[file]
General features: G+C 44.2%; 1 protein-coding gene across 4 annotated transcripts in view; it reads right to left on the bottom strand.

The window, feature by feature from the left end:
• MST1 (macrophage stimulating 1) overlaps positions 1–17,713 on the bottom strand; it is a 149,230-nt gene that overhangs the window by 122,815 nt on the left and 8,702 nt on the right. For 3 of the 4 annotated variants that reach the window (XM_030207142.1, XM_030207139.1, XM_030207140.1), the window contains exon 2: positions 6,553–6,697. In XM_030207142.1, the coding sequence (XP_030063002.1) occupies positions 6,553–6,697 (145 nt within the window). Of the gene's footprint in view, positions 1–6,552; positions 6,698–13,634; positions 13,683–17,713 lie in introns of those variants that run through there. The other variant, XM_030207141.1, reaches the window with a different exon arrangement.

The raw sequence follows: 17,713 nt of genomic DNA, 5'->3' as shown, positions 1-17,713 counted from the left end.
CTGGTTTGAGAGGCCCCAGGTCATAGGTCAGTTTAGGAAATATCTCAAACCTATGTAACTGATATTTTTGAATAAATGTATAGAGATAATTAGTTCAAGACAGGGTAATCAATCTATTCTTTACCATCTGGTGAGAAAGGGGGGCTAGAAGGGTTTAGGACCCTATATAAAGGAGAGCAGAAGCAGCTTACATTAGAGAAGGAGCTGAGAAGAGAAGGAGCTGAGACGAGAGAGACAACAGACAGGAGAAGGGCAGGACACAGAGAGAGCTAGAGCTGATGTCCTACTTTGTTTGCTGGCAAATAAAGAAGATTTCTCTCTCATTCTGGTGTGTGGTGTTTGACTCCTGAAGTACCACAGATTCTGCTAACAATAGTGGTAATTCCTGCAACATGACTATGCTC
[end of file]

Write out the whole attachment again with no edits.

General features: G+C 44.2%; 1 protein-coding gene across 4 annotated transcripts in view; it reads right to left on the bottom strand.

The window, feature by feature from the left end:
• MST1 (macrophage stimulating 1) overlaps positions 1–17,713 on the bottom strand; it is a 149,230-nt gene that overhangs the window by 122,815 nt on the left and 8,702 nt on the right. For 3 of the 4 annotated variants that reach the window (XM_030207142.1, XM_030207139.1, XM_030207140.1), the window contains exon 2: positions 6,553–6,697. In XM_030207142.1, the coding sequence (XP_030063002.1) occupies positions 6,553–6,697 (145 nt within the window). Of the gene's footprint in view, positions 1–6,552; positions 6,698–13,634; positions 13,683–17,713 lie in introns of those variants that run through there. The other variant, XM_030207141.1, reaches the window with a different exon arrangement.

The raw sequence follows: 17,713 nt of genomic DNA, 5'->3' as shown, positions 1-17,713 counted from the left end.
CTGGTTTGAGAGGCCCCAGGTCATAGGTCAGTTTAGGAAATATCTCAAACCTATGTAACTGATATTTTTGAATAAATGTATAGAGATAATTAGTTCAAGACAGGGTAATCAATCTATTCTTTACCATCTGGTGAGAAAGGGGGGCTAGAAGGGTTTAGGACCCTATATAAAGGAGAGCAGAAGCAGCTTACATTAGAGAAGGAGCTGAGAAGAGAAGGAGCTGAGACGAGAGAGACAACAGACAGGAGAAGGGCAGGACACAGAGAGAGCTAGAGCTGATGTCCTACTTTGTTTGCTGGCAAATAAAGAAGATTTCTCTCTCATTCTGGTGTGTGGTGTTTGACTCCTGAAGTACCACAGATTCTGCTAACAATAGTGGTAATTCCTGCAACATGACTATGCTC